Here is everything new to streaming in July
It's actually movies that will get you excited in July.
The highlights of the month features films starring the likes of Charlize Theron, Tom Hanks and tickling fetishists, plus a few series to hook into.
The Umbrella Academy S2 (Netflix, July 31): According to Netflix, some 45 million account holders watched the first season of the comic book adaptation about a group of eccentric powered people - superheroes with many, many hang-ups. So that means at least some people will be excited for the second series dropping this month.
Hamilton (Disney+, July 3): Ever since Lin-Manuel Miranda's subversive and political musical about America's founding fathers debuted on Broadway in 2015, it's been feted and hyped, and it's been near-impossible to get tickets. Now, instead of forking out $300 for a seat, for the cost of a Disney+ subscription, you can stream it, filmed in 2016 with most of the original cast. Disney paid $US75 million for the rights.
The Hot Zone (SBS On Demand, July 2): Maybe a miniseries about the 1989 ebola outbreak is a little too close for comfort right now, but people watched Contagion by the masses so who knows. Based on Richard Preston's nonfiction book, it stars The Good Wife's Julianna Margulies as Colonel Nancy Jaax, an army veterinarian pathologist who first identifies ebola in monkeys.
Greyhound (Apple TV+, July 10): With a screenplay by Tom Hanks, who also stars, Greyhound was originally slated for cinema release last month but in the wake of the pandemic, Apple bought the rights from Sony and now it'll stream directly at home. It's based on a C.S. Forester book about a convoy of ships trying to cross the Atlantic with German submarines in pursuit during WWII.
Mad Men S1-7 (Amazon Prime Video, July 3): If there's one premium drama from the past 20 years you haven't seen yet but really, really should, it's Mad Men. The exploits of Don Draper and his cohort at a 1960s Manhattan ad agency is laced with personal demons, social upheaval and deep character explorations. Strong contender for best writing for a TV series.
Tickled (DocPlay, July 20): If you haven't seen this 2016 New Zealand documentary before, you may not believe just how strange it is. It follows Kiwi TV reporter David Farrier as he delves into the world of competitive endurance tickling and a whole subculture of online tickling videos, searching for an elusive figure said to be the mysterious pioneer of the fetishistic activity.
The Singapore Grip S1 (Foxtel Now/Binge, July 27): Adapted by Christopher Hampton (Atonement, Dangerous Liaisons) from J.G. Farrell's novel, The Singapore Grip is set in Singapore during World War II as the Japanese forces threaten to take the then-British colony. It's centred on a British rubber merchant and his family. It stars David Morrissey, Luke Treadaway, Jane Horrocks and Charles Dance.
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The Old Guard (Netflix, July 10): Those wishing Netflix would put their generous bank account to good use by commissioning an action thriller that is both brawny and emotionally grounded, The Old Guard is that movie. Charlize Theron stars as the literal arse-kicking leader of a group of immortal soldiers now being hunted by a dodgy pharmaceutical boss.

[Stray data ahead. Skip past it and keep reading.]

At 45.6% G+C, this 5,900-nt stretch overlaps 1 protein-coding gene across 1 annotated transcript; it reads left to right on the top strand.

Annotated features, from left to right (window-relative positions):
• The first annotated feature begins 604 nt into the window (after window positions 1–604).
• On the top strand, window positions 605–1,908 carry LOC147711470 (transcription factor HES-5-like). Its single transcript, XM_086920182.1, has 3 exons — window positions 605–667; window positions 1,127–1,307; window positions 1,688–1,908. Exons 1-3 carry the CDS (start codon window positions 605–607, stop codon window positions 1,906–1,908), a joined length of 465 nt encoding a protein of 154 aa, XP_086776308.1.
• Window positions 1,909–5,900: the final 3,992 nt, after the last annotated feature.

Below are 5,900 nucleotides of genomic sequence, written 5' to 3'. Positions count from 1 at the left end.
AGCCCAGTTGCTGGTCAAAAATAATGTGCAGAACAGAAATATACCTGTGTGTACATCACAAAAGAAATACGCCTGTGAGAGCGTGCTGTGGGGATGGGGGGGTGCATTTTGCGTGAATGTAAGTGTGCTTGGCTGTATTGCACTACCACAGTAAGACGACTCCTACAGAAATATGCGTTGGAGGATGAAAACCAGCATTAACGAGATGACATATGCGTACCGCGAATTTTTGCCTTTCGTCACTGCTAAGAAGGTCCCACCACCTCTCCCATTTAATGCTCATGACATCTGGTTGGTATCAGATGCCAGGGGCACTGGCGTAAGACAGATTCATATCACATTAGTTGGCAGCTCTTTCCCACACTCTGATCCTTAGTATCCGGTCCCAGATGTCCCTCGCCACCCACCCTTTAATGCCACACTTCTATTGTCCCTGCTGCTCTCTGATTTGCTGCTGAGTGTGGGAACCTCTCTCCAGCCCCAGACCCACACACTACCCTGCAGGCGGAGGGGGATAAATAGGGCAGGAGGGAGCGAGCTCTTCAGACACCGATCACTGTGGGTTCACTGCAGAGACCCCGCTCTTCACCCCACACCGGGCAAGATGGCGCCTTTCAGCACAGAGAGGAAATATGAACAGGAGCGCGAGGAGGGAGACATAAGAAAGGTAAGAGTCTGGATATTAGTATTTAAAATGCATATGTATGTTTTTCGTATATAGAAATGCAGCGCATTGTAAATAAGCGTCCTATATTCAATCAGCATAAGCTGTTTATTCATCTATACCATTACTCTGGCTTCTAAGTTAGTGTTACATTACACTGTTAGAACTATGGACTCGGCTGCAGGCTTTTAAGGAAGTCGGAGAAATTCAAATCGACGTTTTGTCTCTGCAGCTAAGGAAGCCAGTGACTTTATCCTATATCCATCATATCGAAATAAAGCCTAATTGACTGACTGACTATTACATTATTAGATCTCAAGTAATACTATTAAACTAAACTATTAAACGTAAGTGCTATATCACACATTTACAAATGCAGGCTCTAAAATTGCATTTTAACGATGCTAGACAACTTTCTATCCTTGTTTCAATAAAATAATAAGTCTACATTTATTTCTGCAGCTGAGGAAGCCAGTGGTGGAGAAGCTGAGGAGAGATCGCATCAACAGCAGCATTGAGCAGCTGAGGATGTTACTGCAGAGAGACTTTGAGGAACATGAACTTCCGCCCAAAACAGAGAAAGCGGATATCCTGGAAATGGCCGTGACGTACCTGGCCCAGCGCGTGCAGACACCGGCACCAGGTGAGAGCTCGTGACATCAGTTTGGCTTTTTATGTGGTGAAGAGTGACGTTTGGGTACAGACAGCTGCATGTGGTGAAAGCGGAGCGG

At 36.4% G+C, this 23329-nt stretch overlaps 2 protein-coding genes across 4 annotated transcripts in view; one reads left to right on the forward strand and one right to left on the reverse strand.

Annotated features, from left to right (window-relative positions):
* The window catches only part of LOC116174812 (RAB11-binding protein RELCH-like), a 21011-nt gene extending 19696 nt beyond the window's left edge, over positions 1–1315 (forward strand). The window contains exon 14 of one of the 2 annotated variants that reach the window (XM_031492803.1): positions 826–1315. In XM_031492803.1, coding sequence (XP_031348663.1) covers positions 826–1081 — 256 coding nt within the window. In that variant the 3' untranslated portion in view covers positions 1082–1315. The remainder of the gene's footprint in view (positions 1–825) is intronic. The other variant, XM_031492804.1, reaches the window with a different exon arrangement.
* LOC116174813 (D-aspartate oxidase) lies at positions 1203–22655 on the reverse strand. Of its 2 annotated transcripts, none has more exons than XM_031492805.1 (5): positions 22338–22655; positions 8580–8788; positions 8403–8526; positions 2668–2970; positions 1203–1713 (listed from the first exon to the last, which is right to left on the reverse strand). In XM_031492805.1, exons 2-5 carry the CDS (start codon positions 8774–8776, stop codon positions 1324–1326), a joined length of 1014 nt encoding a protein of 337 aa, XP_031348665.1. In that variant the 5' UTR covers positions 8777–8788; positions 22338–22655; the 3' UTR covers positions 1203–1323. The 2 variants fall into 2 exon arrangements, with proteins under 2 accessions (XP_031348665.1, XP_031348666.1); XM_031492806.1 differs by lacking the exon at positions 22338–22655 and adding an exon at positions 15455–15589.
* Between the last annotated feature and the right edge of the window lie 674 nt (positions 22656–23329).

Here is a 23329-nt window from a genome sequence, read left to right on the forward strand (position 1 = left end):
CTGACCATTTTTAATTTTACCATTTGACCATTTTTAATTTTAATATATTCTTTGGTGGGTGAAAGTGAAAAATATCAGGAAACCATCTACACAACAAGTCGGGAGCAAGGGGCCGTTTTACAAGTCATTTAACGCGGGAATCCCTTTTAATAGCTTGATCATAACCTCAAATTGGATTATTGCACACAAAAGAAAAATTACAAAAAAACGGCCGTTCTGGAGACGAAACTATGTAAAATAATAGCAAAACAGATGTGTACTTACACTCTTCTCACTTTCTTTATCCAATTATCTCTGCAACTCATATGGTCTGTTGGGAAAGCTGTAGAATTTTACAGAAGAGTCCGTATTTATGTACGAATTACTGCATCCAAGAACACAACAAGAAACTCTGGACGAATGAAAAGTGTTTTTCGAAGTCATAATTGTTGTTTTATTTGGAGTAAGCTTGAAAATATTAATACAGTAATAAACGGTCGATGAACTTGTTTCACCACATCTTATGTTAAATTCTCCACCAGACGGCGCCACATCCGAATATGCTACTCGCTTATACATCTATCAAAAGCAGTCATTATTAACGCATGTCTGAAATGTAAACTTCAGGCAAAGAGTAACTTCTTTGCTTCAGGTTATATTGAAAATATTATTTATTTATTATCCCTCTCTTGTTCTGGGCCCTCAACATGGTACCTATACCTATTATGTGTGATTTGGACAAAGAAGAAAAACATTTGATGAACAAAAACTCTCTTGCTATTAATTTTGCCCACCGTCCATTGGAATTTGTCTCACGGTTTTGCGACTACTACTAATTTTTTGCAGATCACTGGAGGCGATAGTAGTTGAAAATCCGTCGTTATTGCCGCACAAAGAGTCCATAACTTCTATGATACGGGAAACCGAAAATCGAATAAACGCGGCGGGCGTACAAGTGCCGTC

Why Women Kill S1 (SBS On Demand, July 16): From Marc Cherry, the creator of Desperate Housewives, this dark dramedy is set across three periods - 1960s, 1980s and present day - about three women, played by Lucy Liu, Kirby Howell-Baptiste and Ginnifer Goodwin, who have lived in the same house and are all cheated on by their husbands, leading to a death.
Ready Or Not (Foxtel Now, July 22): Samara Weaving stars in this devilishly fun horror slasher flick which proves you can do a lot with a simple premise. Weaving stars as Grace, the newly betrothed bride to Alex Le Domas. But what Grace doesn't know yet is the Le Domases have a secret ritual - a deadly game on the night of any new family member's wedding. Wildly entertaining.
War of the Worlds (SBS On Demand, July 9): It's a little confusing because in the same year there were two TV miniseries adaptations of H.G. Wells' classic alien invasion story. This is the Gabriel Byrne and Daisy Edgar-Jones (Normal People) version, set in modern-day Europe where it only takes days for extraterrestrials to lay waste to mankind, leaving the survivors with a difficult task.
The X-Files S1-11 (Amazon Prime Video, July 7): There's no other alien-fighting duo as iconic as Mulder and Scully. And if you have about 156 hours, you can binge every episode, including the two revival seasons. But if you can't devote the next three months of your life to The X-Files, you can also just pick and choose the best instalments, from hilarious satires to the truly horrifying.
Military Wives (Stan, July 3): This heartwarming crowd-pleaser was released in cinemas for only one week earlier this year before the pandemic shut cinemas down. It was originally due for a second theatrical release but has now opted to be a streaming special. Inspired by the real-life movement, it follows a group of military spouses who form a choir when their partners are shipped to Afghanistan. It stars Kristin Scott Thomas and S